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Why baseball games are so damned long?

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I love baseball and I love statistics and analysis. Imagine my joy at reading this..... lol

Why are baseball games so long now? This article compared a game in 1984 and one in 2014 - same final score, same # of pitchers and pitching changes, almost the same # of pitches. Game times differed by over a half hour. Why?

https://www.sbnation.com/a/mlb-2017-season-preview/game-length

Here's the summary quote:

"Time between pitches is the primary villain. I tallied up all the pitches in both games that we’ll call inaction pitches — pitches ... where the catcher caught the ball and threw it back to the pitcher, whose next step was to throw it back to the catcher. ...

There were 146 inaction pitches in the 1984 game.
There were 144 of these pitches in the 2014 game.

The total time for the inaction pitches in 1984 — the elapsed time between a pitcher releasing one pitch and his release of the next pitch — was 32 minutes and 47 seconds.

The total time for inaction pitches in 2014 was 57 minutes and 41 seconds.

... This, plus the modest difference in commercial breaks, explains nearly everything. It took nine seconds longer for a pitcher to get rid of the ball in 2014."

That's an aggregation effect. One very minor detail, not egregious unto itself, but repeated enough times, it has a large overall effect.

 

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Makes a lot of sense, but what could be done to combat those extra few seconds other than asking nicely that pitchers try their best to speed it up?

Taking your numbers:

1984  -  13.47 sec in between each inaction pitch

2014 -  24.03 sec in between

10+ sec is quite a long time, but not so long in itself where I could see a good way of enforcing a speed up. Perhaps yearly MLB bonuses in relation to the time the pitcher saves throughout the season... lol. I suppose it's not only the pitchers fault tho.

 

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Heh,

 

At my level its a combination of talent and being able to get the catcher out of the dugout at the exchange

been thru 2 yrs of district level all stars at the base

1st year behind the plate and at the town level of play

District games go fairly well and they seem to know the catcher needs to be ready to get out there and catch warm ups.  Its been good all three years that I have seen that.

town level of play  .. /gag..  4 to 5 minutes between changes because the catcher was on base at the time of the last out. 

errors galore which takes more time on the game.

we struggle hard to get 6 innings in before the time unless its really lopsided and a team gets 10-runned at 4 but whoo

did a full 6 inning game in 1hr 10 min yesterday thought it went nicely and the thing was the pitching I only sent 2 players all game to 1st on walks.  Score I think in the end HT walked off at the bottom of the 6th  7-6?  

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As an analyst, I'm not using one game as my sample size. There's no doubt games are longer. But to take one game and compare it to one game is not significant. Yes, the pitch count was the same, the score was the same, the number of pitchers was the same.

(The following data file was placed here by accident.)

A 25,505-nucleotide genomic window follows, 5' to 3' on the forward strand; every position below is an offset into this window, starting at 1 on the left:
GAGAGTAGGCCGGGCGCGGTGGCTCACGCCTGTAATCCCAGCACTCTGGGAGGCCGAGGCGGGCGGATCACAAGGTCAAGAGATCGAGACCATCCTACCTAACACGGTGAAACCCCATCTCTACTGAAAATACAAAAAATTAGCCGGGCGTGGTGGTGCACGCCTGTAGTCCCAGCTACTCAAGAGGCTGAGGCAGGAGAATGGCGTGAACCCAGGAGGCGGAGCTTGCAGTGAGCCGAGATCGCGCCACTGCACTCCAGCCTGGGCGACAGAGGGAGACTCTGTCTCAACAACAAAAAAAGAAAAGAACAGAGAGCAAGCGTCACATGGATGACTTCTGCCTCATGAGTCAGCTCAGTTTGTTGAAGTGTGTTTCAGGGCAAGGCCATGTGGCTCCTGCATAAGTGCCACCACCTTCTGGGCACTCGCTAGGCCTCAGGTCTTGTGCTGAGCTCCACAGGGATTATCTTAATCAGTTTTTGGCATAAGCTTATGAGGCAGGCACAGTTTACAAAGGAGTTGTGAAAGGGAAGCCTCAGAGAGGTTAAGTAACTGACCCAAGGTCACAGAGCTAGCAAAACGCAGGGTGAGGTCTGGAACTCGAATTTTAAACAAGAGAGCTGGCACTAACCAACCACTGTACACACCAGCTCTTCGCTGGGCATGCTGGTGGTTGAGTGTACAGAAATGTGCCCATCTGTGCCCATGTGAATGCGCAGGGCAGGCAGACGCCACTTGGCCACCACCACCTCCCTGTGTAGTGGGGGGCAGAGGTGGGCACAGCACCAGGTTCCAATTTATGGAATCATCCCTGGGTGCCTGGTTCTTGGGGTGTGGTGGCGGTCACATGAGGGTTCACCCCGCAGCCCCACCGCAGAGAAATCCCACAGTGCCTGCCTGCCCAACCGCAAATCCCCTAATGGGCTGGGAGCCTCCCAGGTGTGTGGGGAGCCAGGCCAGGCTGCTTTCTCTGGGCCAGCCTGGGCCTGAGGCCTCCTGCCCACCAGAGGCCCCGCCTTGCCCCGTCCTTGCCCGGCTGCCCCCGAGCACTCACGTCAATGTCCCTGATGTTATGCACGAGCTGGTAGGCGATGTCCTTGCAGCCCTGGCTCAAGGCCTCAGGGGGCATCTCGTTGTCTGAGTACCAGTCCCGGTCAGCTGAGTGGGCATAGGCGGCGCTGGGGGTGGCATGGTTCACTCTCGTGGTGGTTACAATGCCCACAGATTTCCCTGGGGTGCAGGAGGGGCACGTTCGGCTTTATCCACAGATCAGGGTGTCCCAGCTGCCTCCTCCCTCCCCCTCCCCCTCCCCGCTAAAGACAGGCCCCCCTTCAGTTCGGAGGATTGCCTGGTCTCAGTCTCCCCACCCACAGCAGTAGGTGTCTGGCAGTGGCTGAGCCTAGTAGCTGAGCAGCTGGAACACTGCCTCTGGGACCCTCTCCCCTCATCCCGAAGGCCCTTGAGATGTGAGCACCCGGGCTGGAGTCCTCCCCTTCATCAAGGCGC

But, was the number of strikeouts? The number of hits? The number of runners? Walks? Errors? Any injuries? Reviews? What about pick-offs?

So much goes into the length of a game. You can't pluck a red apple from one bushel and another red apple of the same size from a different bushel and instantly make a comparison of all the other apples, nor an expectation of how many seeds or worms are inside.

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In my only-somewhat facetious view, the two biggest problems are (1) batters stepping out after every pitch, unstrapping both batting gloves, re-strapping them, and then looking down at the 3d base coach, and (2) catchers looking into the dugout for the coach's signal, then looking down at their forearm cheat sheet, then relaying the sign to the pitcher--and, voila, you've easily added about 30 minutes to the event!

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15 minutes ago, yawetag said:

As an analyst, I'm not using one game as my sample size. There's no doubt games are longer. But to take one game and compare it to one game is not significant. Yes, the pitch count was the same, the score was the same, the number of pitchers was the same.

But, was the number of strikeouts? The number of hits? The number of runners? Walks? Errors? Any injuries? Reviews? What about pick-offs?

So much goes into the length of a game. You can't pluck a red apple from one bushel and another red apple of the same size from a different bushel and instantly make a comparison of all the other apples, nor an expectation of how many seeds or worms are inside.

The part I found interesting was the time in between the inaction pitches, and I think that's a pretty fair comparison (regardless of everything else that happened in the game). One game is still crazy to get caught up on though, as the 1984 pitcher might have just been a guy who likes to work fast compared to the 2014. Sample size definitely too small, but I would be interested in someone just looking at those inaction pitches with a 50+ game sample size... ain't gonna be me though.

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I believe, as opposed to not believe, that there have been studies that show the longer a pitcher takes to throw the next pitch, allows the arm a longer time to recuperate from the strain of the previous pitch. And with the strain of everyone throwing 96+, every second of recuperation allows for less strain and possible injury to the arm over time.

now if you can remember when time between innings was about 60 seconds and you might miss the first pitch after the commercial, from what I have been told from yesteryear, and think about todays 2:20-2:40 on special games extrapolated, there  goes a lot of time but I don't know about 1984 to now.